The nTLDStats way

If you look at other websites providing statistics for new gTLDs, you’ll find similar numbers all along. Of course you’d think that those statistics must be right, since they basically look all the same. And then there’s nTLDStats. The website that always has different numbers. Sometimes not so much different than the other websites, but then there are also times in which there is a big drop on other statistic websites while there is none on nTLDStats. I remember when .xyz had that drop after their first year. Everyone else displayed that drop immediately as the domains got removed from the zone file. We didn’t. It’s “German Gründlickeit“. We care about very accurate statistics, which is why we take into account the domain life cycle. And that’s only one of the little things that we take into consideration while providing statistics. Sure, most people only want to see “how the TLD is doing”. For them it doesn’t matter whether a TLD with over 2 million domains has 2000 domains more on nTLDStats than on other statistic websites. But then again, if we wouldn’t provide such accurate data, no one would. And we have a hand full of customers who actually care about that seemingly neglectable difference.

Key-Systems and Google RegistryLet me give you another example: Transfers. We track domain transfers. No one else does. And the more I think about it, the more I am convinced that it’s something everyone should do, because it is important. Let’s use Key-Systems as an example. They registered about 179.000 new gTLD domains. Additionally, roughly 6k have been transferred to Key-Systems. From those 185k, about 15.000 have been transferred away. That’s 8% – and in new gTLDs, that’s quite something. Where did they go? Say “hello” to Google (sorry, I’ll never get used to Alphabet)! 53% of their current domains are transfer-ins. 50% from Key-Systems, 3% from other Registrars and 47% are actually registered by Google. And the transfers are still happening: We see domains moving from KS to Google in March, April and in May.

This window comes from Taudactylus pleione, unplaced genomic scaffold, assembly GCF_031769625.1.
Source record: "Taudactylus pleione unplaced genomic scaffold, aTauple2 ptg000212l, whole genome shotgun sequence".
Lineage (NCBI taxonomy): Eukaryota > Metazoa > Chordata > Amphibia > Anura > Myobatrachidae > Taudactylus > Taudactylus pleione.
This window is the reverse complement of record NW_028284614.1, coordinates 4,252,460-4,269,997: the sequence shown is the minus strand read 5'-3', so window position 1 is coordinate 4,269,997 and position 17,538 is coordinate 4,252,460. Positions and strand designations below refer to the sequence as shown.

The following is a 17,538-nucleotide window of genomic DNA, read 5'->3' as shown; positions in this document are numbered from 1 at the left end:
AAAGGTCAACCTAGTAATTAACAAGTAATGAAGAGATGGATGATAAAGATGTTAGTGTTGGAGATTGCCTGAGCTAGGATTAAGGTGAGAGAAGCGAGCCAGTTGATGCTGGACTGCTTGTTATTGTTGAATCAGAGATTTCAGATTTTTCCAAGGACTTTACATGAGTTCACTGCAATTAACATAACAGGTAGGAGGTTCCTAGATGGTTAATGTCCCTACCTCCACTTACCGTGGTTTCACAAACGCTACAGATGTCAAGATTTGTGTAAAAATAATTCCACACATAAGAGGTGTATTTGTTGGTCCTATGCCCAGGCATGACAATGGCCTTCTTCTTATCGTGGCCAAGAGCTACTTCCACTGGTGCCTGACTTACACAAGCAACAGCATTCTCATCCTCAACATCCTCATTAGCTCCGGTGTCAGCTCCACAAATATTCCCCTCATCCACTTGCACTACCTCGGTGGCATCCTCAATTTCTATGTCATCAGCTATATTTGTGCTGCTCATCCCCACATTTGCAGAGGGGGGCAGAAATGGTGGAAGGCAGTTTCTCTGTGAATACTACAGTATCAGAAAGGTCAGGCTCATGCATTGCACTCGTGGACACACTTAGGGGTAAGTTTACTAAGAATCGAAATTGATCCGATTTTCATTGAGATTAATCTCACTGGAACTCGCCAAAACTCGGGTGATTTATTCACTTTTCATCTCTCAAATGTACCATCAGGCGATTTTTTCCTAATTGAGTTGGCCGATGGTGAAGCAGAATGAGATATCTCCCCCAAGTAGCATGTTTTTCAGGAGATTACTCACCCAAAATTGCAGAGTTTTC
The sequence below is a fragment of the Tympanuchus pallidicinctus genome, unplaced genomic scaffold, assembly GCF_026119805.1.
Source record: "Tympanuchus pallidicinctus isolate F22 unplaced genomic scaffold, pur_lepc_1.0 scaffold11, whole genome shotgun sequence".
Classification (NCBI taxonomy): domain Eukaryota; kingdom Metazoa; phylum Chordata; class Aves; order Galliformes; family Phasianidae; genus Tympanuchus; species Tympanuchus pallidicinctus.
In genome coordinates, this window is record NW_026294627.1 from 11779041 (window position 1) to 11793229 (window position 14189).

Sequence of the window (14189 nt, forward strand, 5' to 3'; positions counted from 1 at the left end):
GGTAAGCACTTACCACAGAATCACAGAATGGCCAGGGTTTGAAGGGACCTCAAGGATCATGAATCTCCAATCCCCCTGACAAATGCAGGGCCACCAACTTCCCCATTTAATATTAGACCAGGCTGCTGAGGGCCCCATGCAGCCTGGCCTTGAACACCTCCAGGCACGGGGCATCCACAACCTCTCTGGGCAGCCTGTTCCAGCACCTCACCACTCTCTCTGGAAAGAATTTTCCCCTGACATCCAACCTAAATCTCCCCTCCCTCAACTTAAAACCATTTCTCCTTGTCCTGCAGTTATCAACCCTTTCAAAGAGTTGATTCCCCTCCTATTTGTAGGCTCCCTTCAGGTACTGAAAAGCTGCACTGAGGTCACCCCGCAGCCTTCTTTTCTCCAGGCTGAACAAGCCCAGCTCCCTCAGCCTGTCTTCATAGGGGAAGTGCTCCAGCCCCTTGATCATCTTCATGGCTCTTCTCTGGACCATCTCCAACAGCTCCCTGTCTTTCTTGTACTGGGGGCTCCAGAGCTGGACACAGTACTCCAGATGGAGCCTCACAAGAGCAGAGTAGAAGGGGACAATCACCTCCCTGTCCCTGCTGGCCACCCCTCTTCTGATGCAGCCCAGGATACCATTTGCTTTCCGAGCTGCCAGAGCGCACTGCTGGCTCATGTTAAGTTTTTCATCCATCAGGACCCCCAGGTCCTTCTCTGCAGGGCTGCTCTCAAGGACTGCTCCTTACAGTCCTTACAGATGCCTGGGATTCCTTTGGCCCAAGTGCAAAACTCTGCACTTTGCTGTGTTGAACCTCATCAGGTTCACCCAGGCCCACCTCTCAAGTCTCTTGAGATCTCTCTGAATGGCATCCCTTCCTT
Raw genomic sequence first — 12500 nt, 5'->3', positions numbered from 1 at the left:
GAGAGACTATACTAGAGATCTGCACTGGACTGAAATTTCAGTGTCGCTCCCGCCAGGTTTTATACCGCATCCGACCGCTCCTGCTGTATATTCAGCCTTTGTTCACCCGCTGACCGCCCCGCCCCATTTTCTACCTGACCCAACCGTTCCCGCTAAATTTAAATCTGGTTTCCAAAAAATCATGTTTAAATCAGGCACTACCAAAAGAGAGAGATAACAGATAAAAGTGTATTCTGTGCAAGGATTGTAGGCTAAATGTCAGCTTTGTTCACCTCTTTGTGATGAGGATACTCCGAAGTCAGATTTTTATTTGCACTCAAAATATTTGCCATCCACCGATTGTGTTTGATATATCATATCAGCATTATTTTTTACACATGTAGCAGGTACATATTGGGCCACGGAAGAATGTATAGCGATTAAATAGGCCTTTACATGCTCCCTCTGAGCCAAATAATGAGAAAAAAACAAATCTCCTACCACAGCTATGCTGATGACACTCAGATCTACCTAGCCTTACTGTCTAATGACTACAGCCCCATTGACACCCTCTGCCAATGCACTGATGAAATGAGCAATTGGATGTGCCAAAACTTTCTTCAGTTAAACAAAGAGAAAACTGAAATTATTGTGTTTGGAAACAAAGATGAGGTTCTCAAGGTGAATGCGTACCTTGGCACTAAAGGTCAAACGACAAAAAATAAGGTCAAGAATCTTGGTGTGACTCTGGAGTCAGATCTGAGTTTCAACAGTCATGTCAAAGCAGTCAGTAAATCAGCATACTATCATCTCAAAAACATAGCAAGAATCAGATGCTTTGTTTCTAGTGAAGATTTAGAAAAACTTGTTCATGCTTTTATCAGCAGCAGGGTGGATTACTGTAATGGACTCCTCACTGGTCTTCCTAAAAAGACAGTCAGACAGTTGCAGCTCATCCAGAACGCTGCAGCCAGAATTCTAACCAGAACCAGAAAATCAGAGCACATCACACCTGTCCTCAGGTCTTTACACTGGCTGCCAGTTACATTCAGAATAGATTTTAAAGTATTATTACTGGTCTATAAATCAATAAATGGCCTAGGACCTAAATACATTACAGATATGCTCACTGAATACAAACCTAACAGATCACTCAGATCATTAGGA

And the last example: Parking! Not that important anymore, but in 2014, people were actually interested in whether the new gTLDs are being used or not.

These stats (and others) are only available because we’re very thorough when it comes to providing statistics. And the best part is that you can access that data, too.

 

Heres how:

API

Our API is free and currently in beta. It provides most of the things you can see on our website. The only requirement is to create an account, with which you can then request an API token (both free of charge). It’s already used by many people and companies and you can become one of them.

 

Customized data reports

Our website already provides you with a lot of insight. Sometimes, that’s not enough, though. For clients who need to be well-informed and up-to-date, we provide customized reports. Those reports are created out of several so-called “data streams”. Here’s an example:

Data Stream 1: new gTLD registration numbers
Data Stream 2: Registrar

With those two streams, we can provide you a report telling you how much domains of a certain (or more) TLD(s) a registrar actually registered. You could also just use a single Data Stream, i.e. Registrar, to get the registration (and/or drops/transfers/renews etc) statistics for one (or more) registrar(s). The more Data Streams being added to one report, the more complex the calculations become. But at the same time, you’ll get a lot more insight.

No matter how complex a report is, though, clients can issue a new report manually with a click of a button. Once requested, our system will start calculating and notify the client when the report is done (usually between 5-40 minutes). The report will be filled with the latest data, only a few hours old, before our systems update again. Depending on what Data Streams a report will be made of, new data could be available after an hour already. And the best part is: You can generate a report whenever you want, how often you wish to. There are no limitations.

So if you need statistics, we really should be your only choice (says the COO of the company). Also, Twitter. (If you don’t get it: IMDB.)